*Don't miss "The Spew" Weekdays at 9AM!*
Monday 5.20.13 - 7-11 PM
Tuesday 5.21.13 - 10:30PM - Mid
Wednesday 5.22.13 - 10:30PM - Mid
Thursday 5.23.13 - 10:30PM - Mid
Friday 5.24.13 - 5-9 AM
Sunday 5.26.13 - 9AM - Noon
View Previous Video Rantz
The Sportsman of the Day
Get Twitter Buttons
By Bob Frantz
Preseason rules are preseason rules, and I get that. Pat Shurmur is merely following the same NFL template that virtually every franchise does when it comes to preseason playing time, so it's almost impossible to critique him for it.
In preseason game No. 1, first-team players may get a series or two to start the game, just to get their feet wet in live competition, but without any real risk of injury or exposure, especially for rookies who become starters right out of the gate. Shurmur followed that script to the letter in the opener against Detroit.
The second preseason game offers a better look at the starting offense and defense, as the No. 1s usually play most or all of the first half. In rare cases, the starters might even come out for a series in the third quarter. Again, Shurmur and the Browns played it by the book against the Packers on Aug. 16, with rookie quarterback Brandon Weeden going 12 of 20 for 118 yards in two quarters before giving way to Colt McCoy and Seneca Wallace.
Exhibition game No. 3 is commonly treated by NFL coaches as the "dress rehearsal" game, in which the starting lineups are on the field well into the third quarter, often playing the full three periods before resting. There was a slight wrinkle in the plans this season, however, because the Browns' opponent for the dress rehearsal game also happened to be their Week 1 opponent when the season starts. Accordingly, Shurmur altered the plan slightly against the Eagles last Friday night, allowing Weeden and his fellow starters to play the first half only, with a limited playbook and, as it turns out, limited success.
Which brings us to tonight's preseason finale against the Bears, once again at Cleveland Browns Stadium. Conventional NFL wisdom dictates this game is a B-team scrimmage and nothing more. The starters rarely, if ever, see the field in the last practice game, instead resting comfortably on the sidelines while low-round draft picks, free agent signees, and veterans trying to collect one last paycheck before ending their careers fight, scratch and claw for the final roster spots. Head coach Pat Shurmur is playing it safe, marching dutifully to a long-established drum beat.
But he shouldn't.
No, this is one time I believe Shurmur should listen to his own drummer and march in a different direction.
Anyone who watched the game against Philadelphia Friday night knows that the young Browns' offense, featuring three young offensive linemen, several young wide receivers, and eventually a young featured running back, all guided by a rookie quarterback, is not ready.
Not even close to being ready.
And the season, scary as it sounds, is 10 days away.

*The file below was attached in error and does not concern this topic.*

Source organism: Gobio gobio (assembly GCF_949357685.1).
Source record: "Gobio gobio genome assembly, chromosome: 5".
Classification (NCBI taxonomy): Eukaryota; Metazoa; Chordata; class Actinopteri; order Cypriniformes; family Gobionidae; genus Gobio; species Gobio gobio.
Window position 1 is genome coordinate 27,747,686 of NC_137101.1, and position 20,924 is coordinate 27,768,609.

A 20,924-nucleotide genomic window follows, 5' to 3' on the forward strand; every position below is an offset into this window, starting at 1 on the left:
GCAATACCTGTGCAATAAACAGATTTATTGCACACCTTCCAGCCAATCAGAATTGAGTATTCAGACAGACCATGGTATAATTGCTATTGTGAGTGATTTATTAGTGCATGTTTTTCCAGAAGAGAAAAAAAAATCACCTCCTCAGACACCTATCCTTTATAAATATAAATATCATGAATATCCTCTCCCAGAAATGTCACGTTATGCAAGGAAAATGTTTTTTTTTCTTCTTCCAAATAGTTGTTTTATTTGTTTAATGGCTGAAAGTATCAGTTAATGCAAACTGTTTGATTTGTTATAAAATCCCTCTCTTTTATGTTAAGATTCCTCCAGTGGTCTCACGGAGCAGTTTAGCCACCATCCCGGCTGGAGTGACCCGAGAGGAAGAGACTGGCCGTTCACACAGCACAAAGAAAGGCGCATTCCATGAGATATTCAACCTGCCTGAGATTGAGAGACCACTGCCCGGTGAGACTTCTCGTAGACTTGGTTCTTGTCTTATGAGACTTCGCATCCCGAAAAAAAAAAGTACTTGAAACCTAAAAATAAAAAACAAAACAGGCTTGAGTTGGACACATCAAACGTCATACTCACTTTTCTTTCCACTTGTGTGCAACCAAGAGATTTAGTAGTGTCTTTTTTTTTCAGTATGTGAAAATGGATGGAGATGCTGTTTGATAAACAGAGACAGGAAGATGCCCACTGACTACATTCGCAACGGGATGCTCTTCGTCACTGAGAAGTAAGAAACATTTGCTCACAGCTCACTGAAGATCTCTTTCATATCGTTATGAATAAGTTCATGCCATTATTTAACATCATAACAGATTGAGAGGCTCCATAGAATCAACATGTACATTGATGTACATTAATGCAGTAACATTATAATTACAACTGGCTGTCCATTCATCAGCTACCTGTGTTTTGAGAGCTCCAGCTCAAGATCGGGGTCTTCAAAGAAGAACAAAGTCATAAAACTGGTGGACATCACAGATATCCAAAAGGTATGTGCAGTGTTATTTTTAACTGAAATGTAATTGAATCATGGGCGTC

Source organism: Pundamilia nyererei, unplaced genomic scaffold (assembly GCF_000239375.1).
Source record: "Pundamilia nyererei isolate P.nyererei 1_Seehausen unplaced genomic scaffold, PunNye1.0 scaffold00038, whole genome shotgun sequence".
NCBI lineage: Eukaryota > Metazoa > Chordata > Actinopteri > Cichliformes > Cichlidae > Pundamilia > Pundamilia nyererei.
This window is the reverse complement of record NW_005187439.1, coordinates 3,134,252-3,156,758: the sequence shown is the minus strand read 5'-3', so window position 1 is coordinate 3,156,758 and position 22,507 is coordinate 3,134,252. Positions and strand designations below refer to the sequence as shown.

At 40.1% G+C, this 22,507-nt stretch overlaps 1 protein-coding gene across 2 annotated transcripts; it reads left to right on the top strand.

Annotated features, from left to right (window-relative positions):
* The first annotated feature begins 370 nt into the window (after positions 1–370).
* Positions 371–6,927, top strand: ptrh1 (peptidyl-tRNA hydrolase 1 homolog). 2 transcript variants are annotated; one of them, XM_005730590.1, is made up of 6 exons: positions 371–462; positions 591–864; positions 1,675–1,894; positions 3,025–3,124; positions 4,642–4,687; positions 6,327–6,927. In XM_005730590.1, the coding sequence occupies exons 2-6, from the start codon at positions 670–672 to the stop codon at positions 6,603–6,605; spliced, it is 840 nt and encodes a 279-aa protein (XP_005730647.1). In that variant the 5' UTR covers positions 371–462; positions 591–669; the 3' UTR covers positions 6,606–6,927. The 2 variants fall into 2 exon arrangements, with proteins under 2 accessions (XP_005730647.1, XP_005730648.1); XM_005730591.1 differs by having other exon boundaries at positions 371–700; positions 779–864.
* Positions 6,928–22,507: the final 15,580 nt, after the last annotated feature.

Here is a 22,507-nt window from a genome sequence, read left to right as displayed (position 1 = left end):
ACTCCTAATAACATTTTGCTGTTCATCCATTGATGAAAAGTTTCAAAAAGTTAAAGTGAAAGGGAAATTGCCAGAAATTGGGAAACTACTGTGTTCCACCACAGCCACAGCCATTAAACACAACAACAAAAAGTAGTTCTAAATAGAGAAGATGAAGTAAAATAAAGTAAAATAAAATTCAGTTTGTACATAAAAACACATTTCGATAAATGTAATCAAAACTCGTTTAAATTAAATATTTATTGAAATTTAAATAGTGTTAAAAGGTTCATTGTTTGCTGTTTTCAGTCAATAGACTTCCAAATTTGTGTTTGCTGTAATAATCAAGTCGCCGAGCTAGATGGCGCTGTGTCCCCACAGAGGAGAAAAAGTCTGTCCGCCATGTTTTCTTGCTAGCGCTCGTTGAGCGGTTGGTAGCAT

It would be easy to say it's only Weeden who needs the work, as his passing numbers through five quarters of preseason action leave a lot to be desired. At this early stage, though, that wouldn't be fair.
Certainly the 28-year-old rookie has a lot of learning to do between now and Sept. 9 — and far beyond that, of course — but it's not just about the mistakes he has made this preseason. Weeden needs some playing time tonight with the rest of the first-team offense, because the chemistry he needs to have with them once the season begins is simply not there. That chemistry cannot be developed during non-tackling team offense time during practice.
They need more game-time together.
It's been well-documented that Weeden has a far superior arm to that of his predecessor, Colt McCoy. That means passes are arriving much more quickly than veteran receivers like Mohamed Massaquoi and Greg Little are used to, and that impacts their route-running and preparedness to catch the football.
Rookie receivers Travis Benjamin and Josh Gordon also have to adjust to Weeden's style, and he to theirs, considering the significant playing time they seem likely to get in their first seasons.
Even the guys up front, especially rookie right tackle Mitchell Schwartz and young guards Jason Pinkston and Shawn Lauvao, need more time getting used to Weeden's cadence, and his audible calls, to avoid some of the false starts and missed blocks that have been the result of getting off the ball slowly.
"I think he's had an outstanding camp," Shurmur said of Weeden this week, in announcing his starting QB would sit against the Bears. "I thought he had an outstanding offseason. Really, he's kind of improved every day. For a guy that's going through this for the first time as a pro, I think he's very ready."
I'd like to agree with the head coach. But I don't.
I do agree that Weeden has indeed shown some outstanding flashes of talent and ability in this camp, and in the preseason games to date, but to say that he's ready is a mistake.
On the flip side, giving McCoy the start against Chicago certainly has its advantages, since the Browns are still trying to decide which QB to keep as a backup. Additionally, a strong performance by the former starter could entice a team in need of a quality backup to throw a better trade offer at the Browns.
From the standpoint of getting ready for the season, however, I'd much rather get Weeden and the first-team offense the reps they need to prepare for the Eagles, even if it means a departure from the tried and true preseason script.
Shurmur is playing it safe Thursday night, and there's nothing to lose in doing so. But there's not much to be gained, either.
Bob Frantz hosts "The Bob Frantz Show" on WTAM-AM 1100 from 7 p.m. to midnight weeknights, and following Cavaliers, Indians and Browns games.